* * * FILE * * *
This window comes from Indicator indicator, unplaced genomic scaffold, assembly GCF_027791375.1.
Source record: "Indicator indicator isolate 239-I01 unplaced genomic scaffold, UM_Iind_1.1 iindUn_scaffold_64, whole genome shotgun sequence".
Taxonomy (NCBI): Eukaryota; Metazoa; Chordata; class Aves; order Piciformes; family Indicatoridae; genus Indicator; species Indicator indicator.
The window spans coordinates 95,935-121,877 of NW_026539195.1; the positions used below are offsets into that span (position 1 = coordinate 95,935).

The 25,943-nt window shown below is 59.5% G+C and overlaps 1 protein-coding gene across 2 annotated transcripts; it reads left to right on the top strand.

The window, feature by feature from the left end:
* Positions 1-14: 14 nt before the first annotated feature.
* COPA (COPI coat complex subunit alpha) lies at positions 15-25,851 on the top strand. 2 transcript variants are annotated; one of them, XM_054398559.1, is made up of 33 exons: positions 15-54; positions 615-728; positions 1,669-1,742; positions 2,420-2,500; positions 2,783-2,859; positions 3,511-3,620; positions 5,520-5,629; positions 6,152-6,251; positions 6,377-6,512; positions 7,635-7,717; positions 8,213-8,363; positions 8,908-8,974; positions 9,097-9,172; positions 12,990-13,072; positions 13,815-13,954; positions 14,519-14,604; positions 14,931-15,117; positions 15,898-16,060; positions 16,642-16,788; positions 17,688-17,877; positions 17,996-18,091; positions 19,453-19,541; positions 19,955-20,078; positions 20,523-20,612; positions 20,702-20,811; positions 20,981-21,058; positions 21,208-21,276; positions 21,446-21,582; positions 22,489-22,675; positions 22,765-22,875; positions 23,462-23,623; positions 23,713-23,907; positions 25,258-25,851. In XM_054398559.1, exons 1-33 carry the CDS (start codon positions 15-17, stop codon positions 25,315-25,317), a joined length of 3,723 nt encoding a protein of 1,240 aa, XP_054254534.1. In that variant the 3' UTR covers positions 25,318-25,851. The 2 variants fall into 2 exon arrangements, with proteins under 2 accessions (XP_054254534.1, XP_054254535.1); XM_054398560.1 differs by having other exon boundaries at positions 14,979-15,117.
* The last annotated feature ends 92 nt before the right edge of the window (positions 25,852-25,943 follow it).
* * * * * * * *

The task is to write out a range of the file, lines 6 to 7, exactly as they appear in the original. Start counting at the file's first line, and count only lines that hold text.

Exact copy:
The window, feature by feature from the left end:
* Positions 1-14: 14 nt before the first annotated feature.